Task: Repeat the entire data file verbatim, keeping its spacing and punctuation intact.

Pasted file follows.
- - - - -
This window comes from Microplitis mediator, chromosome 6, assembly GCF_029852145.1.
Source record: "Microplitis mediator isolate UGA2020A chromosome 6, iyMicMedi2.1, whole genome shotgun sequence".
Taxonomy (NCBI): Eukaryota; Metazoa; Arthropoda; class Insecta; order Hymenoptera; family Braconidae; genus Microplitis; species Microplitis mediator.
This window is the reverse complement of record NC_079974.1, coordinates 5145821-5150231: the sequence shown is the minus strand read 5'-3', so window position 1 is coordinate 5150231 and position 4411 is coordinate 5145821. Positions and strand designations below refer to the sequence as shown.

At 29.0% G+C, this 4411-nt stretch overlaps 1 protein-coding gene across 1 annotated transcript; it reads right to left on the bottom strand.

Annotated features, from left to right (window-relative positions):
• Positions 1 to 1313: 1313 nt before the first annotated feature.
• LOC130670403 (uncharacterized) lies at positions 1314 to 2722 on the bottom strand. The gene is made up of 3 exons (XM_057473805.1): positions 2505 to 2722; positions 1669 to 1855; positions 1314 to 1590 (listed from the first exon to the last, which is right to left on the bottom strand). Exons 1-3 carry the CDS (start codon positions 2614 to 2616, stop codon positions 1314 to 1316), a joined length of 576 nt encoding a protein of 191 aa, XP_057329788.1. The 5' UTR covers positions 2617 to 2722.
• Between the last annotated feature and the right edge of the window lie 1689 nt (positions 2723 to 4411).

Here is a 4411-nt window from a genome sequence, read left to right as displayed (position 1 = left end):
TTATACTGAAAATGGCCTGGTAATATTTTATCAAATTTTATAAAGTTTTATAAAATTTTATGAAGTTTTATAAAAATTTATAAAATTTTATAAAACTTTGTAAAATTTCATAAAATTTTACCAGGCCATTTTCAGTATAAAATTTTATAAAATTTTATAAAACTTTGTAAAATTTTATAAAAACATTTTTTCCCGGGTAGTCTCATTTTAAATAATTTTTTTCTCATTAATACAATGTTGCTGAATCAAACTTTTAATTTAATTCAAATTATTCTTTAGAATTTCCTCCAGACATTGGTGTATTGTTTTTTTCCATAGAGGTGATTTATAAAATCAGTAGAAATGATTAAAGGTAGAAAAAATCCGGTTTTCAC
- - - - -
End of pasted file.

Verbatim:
This window comes from Microplitis mediator, chromosome 6, assembly GCF_029852145.1.
Source record: "Microplitis mediator isolate UGA2020A chromosome 6, iyMicMedi2.1, whole genome shotgun sequence".
Taxonomy (NCBI): Eukaryota; Metazoa; Arthropoda; class Insecta; order Hymenoptera; family Braconidae; genus Microplitis; species Microplitis mediator.
This window is the reverse complement of record NC_079974.1, coordinates 5145821-5150231: the sequence shown is the minus strand read 5'-3', so window position 1 is coordinate 5150231 and position 4411 is coordinate 5145821. Positions and strand designations below refer to the sequence as shown.

At 29.0% G+C, this 4411-nt stretch overlaps 1 protein-coding gene across 1 annotated transcript; it reads right to left on the bottom strand.

Annotated features, from left to right (window-relative positions):
• Positions 1 to 1313: 1313 nt before the first annotated feature.
• LOC130670403 (uncharacterized) lies at positions 1314 to 2722 on the bottom strand. The gene is made up of 3 exons (XM_057473805.1): positions 2505 to 2722; positions 1669 to 1855; positions 1314 to 1590 (listed from the first exon to the last, which is right to left on the bottom strand). Exons 1-3 carry the CDS (start codon positions 2614 to 2616, stop codon positions 1314 to 1316), a joined length of 576 nt encoding a protein of 191 aa, XP_057329788.1. The 5' UTR covers positions 2617 to 2722.
• Between the last annotated feature and the right edge of the window lie 1689 nt (positions 2723 to 4411).

Here is a 4411-nt window from a genome sequence, read left to right as displayed (position 1 = left end):
TTATACTGAAAATGGCCTGGTAATATTTTATCAAATTTTATAAAGTTTTATAAAATTTTATGAAGTTTTATAAAAATTTATAAAATTTTATAAAACTTTGTAAAATTTCATAAAATTTTACCAGGCCATTTTCAGTATAAAATTTTATAAAATTTTATAAAACTTTGTAAAATTTTATAAAAACATTTTTTCCCGGGTAGTCTCATTTTAAATAATTTTTTTCTCATTAATACAATGTTGCTGAATCAAACTTTTAATTTAATTCAAATTATTCTTTAGAATTTCCTCCAGACATTGGTGTATTGTTTTTTTCCATAGAGGTGATTTATAAAATCAGTAGAAATGATTAAAGGTAGAAAAAATCCGGTTTTCAC